Industry

P.L.M. Industries moves logistics beyond human error with cloud

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PLM Industries logistics cloudAccording to a Federal Bureau of Investigation report, industry expert analysts estimated companies lost more than $30 billion a year due to cargo theft. Loss and theft are continuous, whether in the air, by train, or over the road with truckers.

In the first quarter of 2016, Freight Watch International recorded 221 cargo thefts with an average loss of US $221,000 per load, with a grand total of just under US $25 million.

P.L.M. Industries, our start-up technology company located in Southern California, is set to disrupt the logistics tracking industry and prevent loss with the Smart Pro Tracking System.

Cracking the code for end-to-end visibility in logistics

Our system was designed to eliminate the biggest contributing factors to the bottom-line profit margin, which are lost and stolen freight. It’s the first and only system that provides complete, end-to-end visibility from manufacturer to user and shipper to consignee.

What it does specifically is provide a view into the full logistics chain, including trailers, shipping containers, luggage, high-value shipments, chemicals, you name it.

PLM logistics shipping

Working with the IBM Cloud Garage

After founding our company in 2014, we began developing devices for our system. We worked with the engineering firm IDNEO Technologies to design the user interface (UI). Then we came to IBM to integrate our devices with the cloud. We’re now hosting the Smart Pro Tracking System in the IBM Cloud environment.

IDNEO Technologies has a very strong working relationship with another provider, so initially we thought we would go in that direction. We started the process of engagement, but only got as far as exchanging emails. It was disappointing. In a moment of frustration, we turned to the IBM website and started a chat, which led us to where we are today.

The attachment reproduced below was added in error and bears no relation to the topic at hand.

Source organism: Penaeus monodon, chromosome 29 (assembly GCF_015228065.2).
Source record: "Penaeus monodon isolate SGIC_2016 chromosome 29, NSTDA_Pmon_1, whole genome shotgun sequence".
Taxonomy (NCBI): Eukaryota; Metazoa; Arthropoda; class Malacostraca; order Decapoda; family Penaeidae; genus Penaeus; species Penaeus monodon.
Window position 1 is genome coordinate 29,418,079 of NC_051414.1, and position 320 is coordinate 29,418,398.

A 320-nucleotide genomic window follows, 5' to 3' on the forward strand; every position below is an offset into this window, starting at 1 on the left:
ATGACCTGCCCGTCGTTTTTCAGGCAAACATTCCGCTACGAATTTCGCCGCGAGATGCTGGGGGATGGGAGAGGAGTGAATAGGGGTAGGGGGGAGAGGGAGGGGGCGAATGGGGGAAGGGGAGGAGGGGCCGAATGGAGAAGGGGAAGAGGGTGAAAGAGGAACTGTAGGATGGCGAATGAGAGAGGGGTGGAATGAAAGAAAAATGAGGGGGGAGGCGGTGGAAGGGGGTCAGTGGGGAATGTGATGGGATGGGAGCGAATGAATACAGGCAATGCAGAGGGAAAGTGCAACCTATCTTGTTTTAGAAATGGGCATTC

When we came to IBM, we were focused on the hardware of the system, not necessarily the UI. But when we participated in an IBM Cloud Garage Design Thinking Workshop in San Francisco, we looked at the user experience and realized we needed to make use of the expertise of IBM to create not just the back-end functionalities of our system, but also an enhanced UI.

The workshop was great. We didn’t just cover product design. We covered the business aspects as well, to make sure that what we were building was in line with market needs.

Disrupting logistics tracking

There’s nothing out there that enables freight to communicate with each other the way the Smart Pro Tracking System does. There’s also nothing out there that provides end-to-end visibility. To stop theft and loss from occurring, shippers need that visibility.

Our system sends real-time alerts when an adverse situation happens during the shipping process. For example, the system can stop batch separations from happening. Items that are grouped together to go to one place will actually all arrive that way. If at any time during the transit process, any one of those items on the truck or trailer is taken or separated from its batch, the customer will get an alert that enables correcting that error.

Revolutionizing the way things are shipped

Our plans include incorporating the IBM Watson Analytics Service from the IBM Watson Developer Cloud portfolio so we can analyze different data points, such as weather and traffic accidents relative to where freight is. We could also incorporate other information, including a history of how workers have performed in the past and vulnerable shipping routes. Then the system can help us plan the best way to meet the customer goals for productivity and service.

With our devices and the IBM Cloud and Watson, we can revolutionize and change the way that things are shipped all over the world.

Everything we require is in the IBM Cloud Platform, such as web analytics and Watson logistic analytics. Having our system on the IBM Cloud Platform and IBM support behind us give us the confidence to say to any customer, “Yes we can do what you asked.”

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